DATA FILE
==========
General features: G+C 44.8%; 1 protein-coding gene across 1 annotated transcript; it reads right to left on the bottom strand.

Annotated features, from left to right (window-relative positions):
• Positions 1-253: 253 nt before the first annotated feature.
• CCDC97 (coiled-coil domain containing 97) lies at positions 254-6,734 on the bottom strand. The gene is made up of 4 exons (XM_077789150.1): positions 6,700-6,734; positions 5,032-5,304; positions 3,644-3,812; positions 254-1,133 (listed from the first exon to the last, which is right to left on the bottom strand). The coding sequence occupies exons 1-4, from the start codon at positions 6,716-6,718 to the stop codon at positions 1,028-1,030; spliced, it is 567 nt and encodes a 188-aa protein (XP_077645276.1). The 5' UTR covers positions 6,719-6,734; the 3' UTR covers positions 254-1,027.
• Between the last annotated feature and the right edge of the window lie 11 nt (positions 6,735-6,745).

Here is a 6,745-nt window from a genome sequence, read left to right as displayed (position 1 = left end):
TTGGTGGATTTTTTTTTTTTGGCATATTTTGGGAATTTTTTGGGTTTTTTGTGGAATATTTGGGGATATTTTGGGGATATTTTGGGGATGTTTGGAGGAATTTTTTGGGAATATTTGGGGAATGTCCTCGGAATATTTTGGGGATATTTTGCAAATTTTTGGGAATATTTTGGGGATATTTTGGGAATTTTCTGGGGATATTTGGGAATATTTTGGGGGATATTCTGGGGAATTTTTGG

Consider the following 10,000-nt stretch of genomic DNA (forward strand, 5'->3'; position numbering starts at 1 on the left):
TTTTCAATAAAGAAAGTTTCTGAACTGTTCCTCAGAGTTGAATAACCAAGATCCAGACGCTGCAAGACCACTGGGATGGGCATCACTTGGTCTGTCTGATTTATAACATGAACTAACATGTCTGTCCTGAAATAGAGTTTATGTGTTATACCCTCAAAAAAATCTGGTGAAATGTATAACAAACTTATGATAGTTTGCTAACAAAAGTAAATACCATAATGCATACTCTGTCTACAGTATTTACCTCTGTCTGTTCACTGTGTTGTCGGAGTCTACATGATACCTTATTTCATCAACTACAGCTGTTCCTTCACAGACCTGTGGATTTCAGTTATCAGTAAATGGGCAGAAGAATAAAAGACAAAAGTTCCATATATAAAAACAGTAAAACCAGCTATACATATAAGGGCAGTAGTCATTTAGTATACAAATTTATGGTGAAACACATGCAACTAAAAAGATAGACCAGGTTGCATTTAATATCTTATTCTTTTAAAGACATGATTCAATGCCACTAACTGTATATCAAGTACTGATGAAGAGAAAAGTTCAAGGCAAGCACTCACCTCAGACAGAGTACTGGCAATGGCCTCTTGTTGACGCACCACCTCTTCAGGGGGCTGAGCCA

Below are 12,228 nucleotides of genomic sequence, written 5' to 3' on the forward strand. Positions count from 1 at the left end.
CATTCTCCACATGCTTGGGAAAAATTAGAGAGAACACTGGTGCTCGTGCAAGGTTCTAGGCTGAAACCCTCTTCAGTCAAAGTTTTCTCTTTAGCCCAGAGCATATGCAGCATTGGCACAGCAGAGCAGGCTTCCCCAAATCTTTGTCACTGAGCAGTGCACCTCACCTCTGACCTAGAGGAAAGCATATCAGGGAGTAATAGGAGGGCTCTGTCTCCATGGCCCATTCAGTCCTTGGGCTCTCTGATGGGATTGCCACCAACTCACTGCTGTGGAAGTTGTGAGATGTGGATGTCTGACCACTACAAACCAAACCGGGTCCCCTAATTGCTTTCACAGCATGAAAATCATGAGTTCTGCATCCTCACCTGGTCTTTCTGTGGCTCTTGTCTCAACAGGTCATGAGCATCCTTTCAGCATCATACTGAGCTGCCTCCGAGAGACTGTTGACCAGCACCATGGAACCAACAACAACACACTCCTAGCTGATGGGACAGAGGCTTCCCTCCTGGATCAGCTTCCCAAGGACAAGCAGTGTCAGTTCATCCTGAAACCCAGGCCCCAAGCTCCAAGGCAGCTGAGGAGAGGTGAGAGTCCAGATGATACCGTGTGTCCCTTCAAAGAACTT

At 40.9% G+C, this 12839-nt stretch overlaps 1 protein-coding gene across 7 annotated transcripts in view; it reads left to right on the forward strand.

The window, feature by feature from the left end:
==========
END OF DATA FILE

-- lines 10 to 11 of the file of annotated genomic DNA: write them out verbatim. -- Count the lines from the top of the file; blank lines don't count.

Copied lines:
Below are 12,228 nucleotides of genomic sequence, written 5' to 3' on the forward strand. Positions count from 1 at the left end.
CATTCTCCACATGCTTGGGAAAAATTAGAGAGAACACTGGTGCTCGTGCAAGGTTCTAGGCTGAAACCCTCTTCAGTCAAAGTTTTCTCTTTAGCCCAGAGCATATGCAGCATTGGCACAGCAGAGCAGGCTTCCCCAAATCTTTGTCACTGAGCAGTGCACCTCACCTCTGACCTAGAGGAAAGCATATCAGGGAGTAATAGGAGGGCTCTGTCTCCATGGCCCATTCAGTCCTTGGGCTCTCTGATGGGATTGCCACCAACTCACTGCTGTGGAAGTTGTGAGATGTGGATGTCTGACCACTACAAACCAAACCGGGTCCCCTAATTGCTTTCACAGCATGAAAATCATGAGTTCTGCATCCTCACCTGGTCTTTCTGTGGCTCTTGTCTCAACAGGTCATGAGCATCCTTTCAGCATCATACTGAGCTGCCTCCGAGAGACTGTTGACCAGCACCATGGAACCAACAACAACACACTCCTAGCTGATGGGACAGAGGCTTCCCTCCTGGATCAGCTTCCCAAGGACAAGCAGTGTCAGTTCATCCTGAAACCCAGGCCCCAAGCTCCAAGGCAGCTGAGGAGAGGTGAGAGTCCAGATGATACCGTGTGTCCCTTCAAAGAACTT